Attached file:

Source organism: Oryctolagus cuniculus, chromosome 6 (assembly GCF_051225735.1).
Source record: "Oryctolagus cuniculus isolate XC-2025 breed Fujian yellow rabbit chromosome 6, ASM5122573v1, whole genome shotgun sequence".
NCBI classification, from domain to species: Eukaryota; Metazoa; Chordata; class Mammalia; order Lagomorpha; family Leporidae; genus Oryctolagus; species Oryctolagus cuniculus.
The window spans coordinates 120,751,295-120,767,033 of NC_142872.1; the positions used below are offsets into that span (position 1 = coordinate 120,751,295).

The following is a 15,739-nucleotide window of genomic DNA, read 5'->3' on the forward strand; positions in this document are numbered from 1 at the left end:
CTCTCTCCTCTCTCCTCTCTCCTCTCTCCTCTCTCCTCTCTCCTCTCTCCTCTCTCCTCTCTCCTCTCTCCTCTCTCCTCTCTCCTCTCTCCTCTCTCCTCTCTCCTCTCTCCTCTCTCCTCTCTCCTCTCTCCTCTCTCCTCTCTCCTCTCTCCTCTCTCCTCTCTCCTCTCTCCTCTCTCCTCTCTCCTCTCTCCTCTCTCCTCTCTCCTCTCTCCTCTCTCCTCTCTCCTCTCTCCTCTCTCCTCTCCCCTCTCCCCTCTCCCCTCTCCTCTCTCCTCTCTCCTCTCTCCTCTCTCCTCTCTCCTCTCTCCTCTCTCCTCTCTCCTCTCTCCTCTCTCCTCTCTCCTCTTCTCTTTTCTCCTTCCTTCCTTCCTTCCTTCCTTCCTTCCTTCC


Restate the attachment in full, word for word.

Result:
Source organism: Oryctolagus cuniculus, chromosome 6 (assembly GCF_051225735.1).
Source record: "Oryctolagus cuniculus isolate XC-2025 breed Fujian yellow rabbit chromosome 6, ASM5122573v1, whole genome shotgun sequence".
NCBI classification, from domain to species: Eukaryota; Metazoa; Chordata; class Mammalia; order Lagomorpha; family Leporidae; genus Oryctolagus; species Oryctolagus cuniculus.
The window spans coordinates 120,751,295-120,767,033 of NC_142872.1; the positions used below are offsets into that span (position 1 = coordinate 120,751,295).

The following is a 15,739-nucleotide window of genomic DNA, read 5'->3' on the forward strand; positions in this document are numbered from 1 at the left end:
CTCTCTCCTCTCTCCTCTCTCCTCTCTCCTCTCTCCTCTCTCCTCTCTCCTCTCTCCTCTCTCCTCTCTCCTCTCTCCTCTCTCCTCTCTCCTCTCTCCTCTCTCCTCTCTCCTCTCTCCTCTCTCCTCTCTCCTCTCTCCTCTCTCCTCTCTCCTCTCTCCTCTCTCCTCTCTCCTCTCTCCTCTCTCCTCTCTCCTCTCTCCTCTCTCCTCTCTCCTCTCTCCTCTCTCCTCTCTCCTCTCTCCTCTCCCCTCTCCCCTCTCCCCTCTCCTCTCTCCTCTCTCCTCTCTCCTCTCTCCTCTCTCCTCTCTCCTCTCTCCTCTCTCCTCTCTCCTCTCTCCTCTCTCCTCTTCTCTTTTCTCCTTCCTTCCTTCCTTCCTTCCTTCCTTCCTTCC